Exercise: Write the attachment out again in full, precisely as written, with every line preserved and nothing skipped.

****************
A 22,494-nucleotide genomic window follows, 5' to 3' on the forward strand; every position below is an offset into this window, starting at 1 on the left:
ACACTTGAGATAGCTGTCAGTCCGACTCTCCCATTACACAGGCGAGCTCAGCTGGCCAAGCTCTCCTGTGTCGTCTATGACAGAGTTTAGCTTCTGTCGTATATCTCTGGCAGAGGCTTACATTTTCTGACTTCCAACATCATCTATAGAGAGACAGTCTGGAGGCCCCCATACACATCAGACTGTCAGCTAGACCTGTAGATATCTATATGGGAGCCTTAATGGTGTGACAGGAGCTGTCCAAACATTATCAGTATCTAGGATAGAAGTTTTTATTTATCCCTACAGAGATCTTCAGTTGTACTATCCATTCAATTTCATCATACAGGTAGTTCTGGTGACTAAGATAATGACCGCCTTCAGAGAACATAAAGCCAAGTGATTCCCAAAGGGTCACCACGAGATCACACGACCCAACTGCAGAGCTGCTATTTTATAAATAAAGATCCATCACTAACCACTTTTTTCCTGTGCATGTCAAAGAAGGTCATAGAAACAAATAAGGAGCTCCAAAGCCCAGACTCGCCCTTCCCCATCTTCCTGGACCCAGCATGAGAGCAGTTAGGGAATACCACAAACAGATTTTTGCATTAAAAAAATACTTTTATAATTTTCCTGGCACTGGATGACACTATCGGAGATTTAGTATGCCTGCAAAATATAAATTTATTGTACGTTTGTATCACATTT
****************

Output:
A 22,494-nucleotide genomic window follows, 5' to 3' on the forward strand; every position below is an offset into this window, starting at 1 on the left:
ACACTTGAGATAGCTGTCAGTCCGACTCTCCCATTACACAGGCGAGCTCAGCTGGCCAAGCTCTCCTGTGTCGTCTATGACAGAGTTTAGCTTCTGTCGTATATCTCTGGCAGAGGCTTACATTTTCTGACTTCCAACATCATCTATAGAGAGACAGTCTGGAGGCCCCCATACACATCAGACTGTCAGCTAGACCTGTAGATATCTATATGGGAGCCTTAATGGTGTGACAGGAGCTGTCCAAACATTATCAGTATCTAGGATAGAAGTTTTTATTTATCCCTACAGAGATCTTCAGTTGTACTATCCATTCAATTTCATCATACAGGTAGTTCTGGTGACTAAGATAATGACCGCCTTCAGAGAACATAAAGCCAAGTGATTCCCAAAGGGTCACCACGAGATCACACGACCCAACTGCAGAGCTGCTATTTTATAAATAAAGATCCATCACTAACCACTTTTTTCCTGTGCATGTCAAAGAAGGTCATAGAAACAAATAAGGAGCTCCAAAGCCCAGACTCGCCCTTCCCCATCTTCCTGGACCCAGCATGAGAGCAGTTAGGGAATACCACAAACAGATTTTTGCATTAAAAAAATACTTTTATAATTTTCCTGGCACTGGATGACACTATCGGAGATTTAGTATGCCTGCAAAATATAAATTTATTGTACGTTTGTATCACATTT